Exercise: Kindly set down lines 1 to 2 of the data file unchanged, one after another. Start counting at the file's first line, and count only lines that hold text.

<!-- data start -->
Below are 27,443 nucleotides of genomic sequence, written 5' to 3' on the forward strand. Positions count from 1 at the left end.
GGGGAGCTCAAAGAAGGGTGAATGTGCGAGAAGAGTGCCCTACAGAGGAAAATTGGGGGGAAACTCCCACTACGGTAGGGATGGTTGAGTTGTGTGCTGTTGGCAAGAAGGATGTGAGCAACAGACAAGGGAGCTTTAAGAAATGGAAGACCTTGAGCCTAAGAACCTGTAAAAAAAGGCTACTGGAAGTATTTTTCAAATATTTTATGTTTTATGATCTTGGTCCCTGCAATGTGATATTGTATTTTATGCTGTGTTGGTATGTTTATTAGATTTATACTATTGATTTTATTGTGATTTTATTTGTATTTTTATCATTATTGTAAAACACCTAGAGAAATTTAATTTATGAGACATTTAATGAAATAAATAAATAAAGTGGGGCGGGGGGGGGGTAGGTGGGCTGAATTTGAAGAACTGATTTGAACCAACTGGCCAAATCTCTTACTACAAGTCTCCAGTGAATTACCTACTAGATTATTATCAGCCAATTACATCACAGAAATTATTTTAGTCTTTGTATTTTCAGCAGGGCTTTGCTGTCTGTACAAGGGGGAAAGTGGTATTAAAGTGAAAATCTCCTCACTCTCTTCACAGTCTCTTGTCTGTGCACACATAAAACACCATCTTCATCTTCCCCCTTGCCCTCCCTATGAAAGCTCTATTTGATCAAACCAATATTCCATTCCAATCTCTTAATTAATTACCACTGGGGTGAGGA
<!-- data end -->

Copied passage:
Below are 27,443 nucleotides of genomic sequence, written 5' to 3' on the forward strand. Positions count from 1 at the left end.
GGGGAGCTCAAAGAAGGGTGAATGTGCGAGAAGAGTGCCCTACAGAGGAAAATTGGGGGGAAACTCCCACTACGGTAGGGATGGTTGAGTTGTGTGCTGTTGGCAAGAAGGATGTGAGCAACAGACAAGGGAGCTTTAAGAAATGGAAGACCTTGAGCCTAAGAACCTGTAAAAAAAGGCTACTGGAAGTATTTTTCAAATATTTTATGTTTTATGATCTTGGTCCCTGCAATGTGATATTGTATTTTATGCTGTGTTGGTATGTTTATTAGATTTATACTATTGATTTTATTGTGATTTTATTTGTATTTTTATCATTATTGTAAAACACCTAGAGAAATTTAATTTATGAGACATTTAATGAAATAAATAAATAAAGTGGGGCGGGGGGGGGGTAGGTGGGCTGAATTTGAAGAACTGATTTGAACCAACTGGCCAAATCTCTTACTACAAGTCTCCAGTGAATTACCTACTAGATTATTATCAGCCAATTACATCACAGAAATTATTTTAGTCTTTGTATTTTCAGCAGGGCTTTGCTGTCTGTACAAGGGGGAAAGTGGTATTAAAGTGAAAATCTCCTCACTCTCTTCACAGTCTCTTGTCTGTGCACACATAAAACACCATCTTCATCTTCCCCCTTGCCCTCCCTATGAAAGCTCTATTTGATCAAACCAATATTCCATTCCAATCTCTTAATTAATTACCACTGGGGTGAGGA